Léonie Fuller Adams was born on December 9, 1899, in Brooklyn, New York. Because her grandfather had business interests in Cuba, her father, Charles F. Adams, had been born there. His mother was from Venezuela. Adams’s father practiced law in New York.
At the age of eighteen, Léonie Adams enrolled at Barnard College, where she was soon writing poetry. In 1921, The New Republic published her poem “April Mortality,” her first published work. After graduating from Barnard, she held various editorial positions while continuing to write poetry. Thanks to assistance from interested friends, she was able to submit a collection of her poems to a publisher who issued it in 1925 under the title Those Not Elect, a phrase taken from English writer John Bunyan. Both Allen Tate and Louis Untermeyer reviewed this volume favorably, putting Adams in a position to apply for the then-new Guggenheim Fellowship program. She received the fellowship in 1928.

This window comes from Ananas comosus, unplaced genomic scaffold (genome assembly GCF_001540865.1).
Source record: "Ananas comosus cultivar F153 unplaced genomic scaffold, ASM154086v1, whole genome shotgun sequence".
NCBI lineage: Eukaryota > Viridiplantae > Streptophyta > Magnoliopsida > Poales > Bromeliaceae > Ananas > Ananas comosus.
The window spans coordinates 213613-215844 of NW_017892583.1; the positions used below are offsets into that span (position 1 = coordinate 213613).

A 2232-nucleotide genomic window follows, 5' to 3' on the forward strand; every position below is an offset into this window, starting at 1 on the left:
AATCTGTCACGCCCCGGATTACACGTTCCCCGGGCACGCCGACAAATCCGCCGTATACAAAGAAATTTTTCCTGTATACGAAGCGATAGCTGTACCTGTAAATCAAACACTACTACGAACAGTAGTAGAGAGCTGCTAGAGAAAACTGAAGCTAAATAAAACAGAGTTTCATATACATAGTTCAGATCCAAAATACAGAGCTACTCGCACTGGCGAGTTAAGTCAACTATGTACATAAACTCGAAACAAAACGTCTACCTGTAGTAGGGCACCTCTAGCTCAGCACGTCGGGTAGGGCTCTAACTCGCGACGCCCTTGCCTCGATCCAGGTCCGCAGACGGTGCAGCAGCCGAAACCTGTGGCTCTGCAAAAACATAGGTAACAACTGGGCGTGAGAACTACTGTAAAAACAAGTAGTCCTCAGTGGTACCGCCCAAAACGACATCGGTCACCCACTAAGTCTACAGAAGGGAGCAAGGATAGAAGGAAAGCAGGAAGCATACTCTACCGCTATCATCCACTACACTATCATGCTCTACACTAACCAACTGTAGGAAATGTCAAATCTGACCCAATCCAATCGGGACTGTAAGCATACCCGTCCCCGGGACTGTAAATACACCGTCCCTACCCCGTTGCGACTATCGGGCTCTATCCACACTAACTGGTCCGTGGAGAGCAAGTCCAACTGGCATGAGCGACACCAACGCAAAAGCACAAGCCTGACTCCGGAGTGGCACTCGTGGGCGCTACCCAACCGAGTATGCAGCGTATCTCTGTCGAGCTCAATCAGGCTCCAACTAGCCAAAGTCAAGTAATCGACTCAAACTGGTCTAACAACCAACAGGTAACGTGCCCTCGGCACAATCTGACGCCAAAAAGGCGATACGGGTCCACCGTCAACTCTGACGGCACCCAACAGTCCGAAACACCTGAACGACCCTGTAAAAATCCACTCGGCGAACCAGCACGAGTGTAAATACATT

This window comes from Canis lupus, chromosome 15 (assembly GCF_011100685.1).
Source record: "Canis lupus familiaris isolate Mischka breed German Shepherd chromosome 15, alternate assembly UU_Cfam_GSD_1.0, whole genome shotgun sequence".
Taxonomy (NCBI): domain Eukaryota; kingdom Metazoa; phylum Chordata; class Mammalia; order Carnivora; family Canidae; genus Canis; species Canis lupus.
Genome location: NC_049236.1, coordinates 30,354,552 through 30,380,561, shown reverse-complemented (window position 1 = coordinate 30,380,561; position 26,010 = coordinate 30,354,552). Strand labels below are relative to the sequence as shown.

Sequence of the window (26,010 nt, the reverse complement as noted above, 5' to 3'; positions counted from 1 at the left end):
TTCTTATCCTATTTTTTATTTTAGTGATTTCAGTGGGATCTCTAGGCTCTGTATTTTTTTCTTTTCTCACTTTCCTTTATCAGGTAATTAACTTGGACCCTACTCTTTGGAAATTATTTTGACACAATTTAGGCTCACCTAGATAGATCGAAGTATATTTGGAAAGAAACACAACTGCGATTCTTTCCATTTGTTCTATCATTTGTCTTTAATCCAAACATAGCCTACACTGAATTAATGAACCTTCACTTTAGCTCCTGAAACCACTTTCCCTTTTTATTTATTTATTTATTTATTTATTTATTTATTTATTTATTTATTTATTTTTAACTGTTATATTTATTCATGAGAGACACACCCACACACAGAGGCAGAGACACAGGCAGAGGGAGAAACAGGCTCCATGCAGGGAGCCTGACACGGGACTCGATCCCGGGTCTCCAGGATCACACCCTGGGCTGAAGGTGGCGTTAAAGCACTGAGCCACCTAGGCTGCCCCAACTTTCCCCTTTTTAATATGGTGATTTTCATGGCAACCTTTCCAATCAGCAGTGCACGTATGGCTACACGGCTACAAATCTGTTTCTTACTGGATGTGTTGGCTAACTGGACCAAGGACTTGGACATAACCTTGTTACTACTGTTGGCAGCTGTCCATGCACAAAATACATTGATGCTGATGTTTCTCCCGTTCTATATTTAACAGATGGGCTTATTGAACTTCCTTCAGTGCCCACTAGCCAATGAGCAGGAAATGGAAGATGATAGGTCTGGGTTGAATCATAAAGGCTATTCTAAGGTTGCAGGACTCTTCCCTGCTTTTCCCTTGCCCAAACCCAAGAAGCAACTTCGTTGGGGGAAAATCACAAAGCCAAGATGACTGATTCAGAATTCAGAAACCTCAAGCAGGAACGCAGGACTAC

As a Guggenheim Fellow, Adams traveled to Europe. In Paris, she moved into an apartment that, according to one source, had been lent by Ford Madox Ford to Allen Tate and his wife, Carolyn (later Caroline Gordon). In this small apartment, Adams slept in a closet, the Tates and their daughter taking up the rest of the living space.
In 1929, Adams’s second book, High Falcon, and Other Poems, appeared. Returning to New York the next year, she took up what was to be a...
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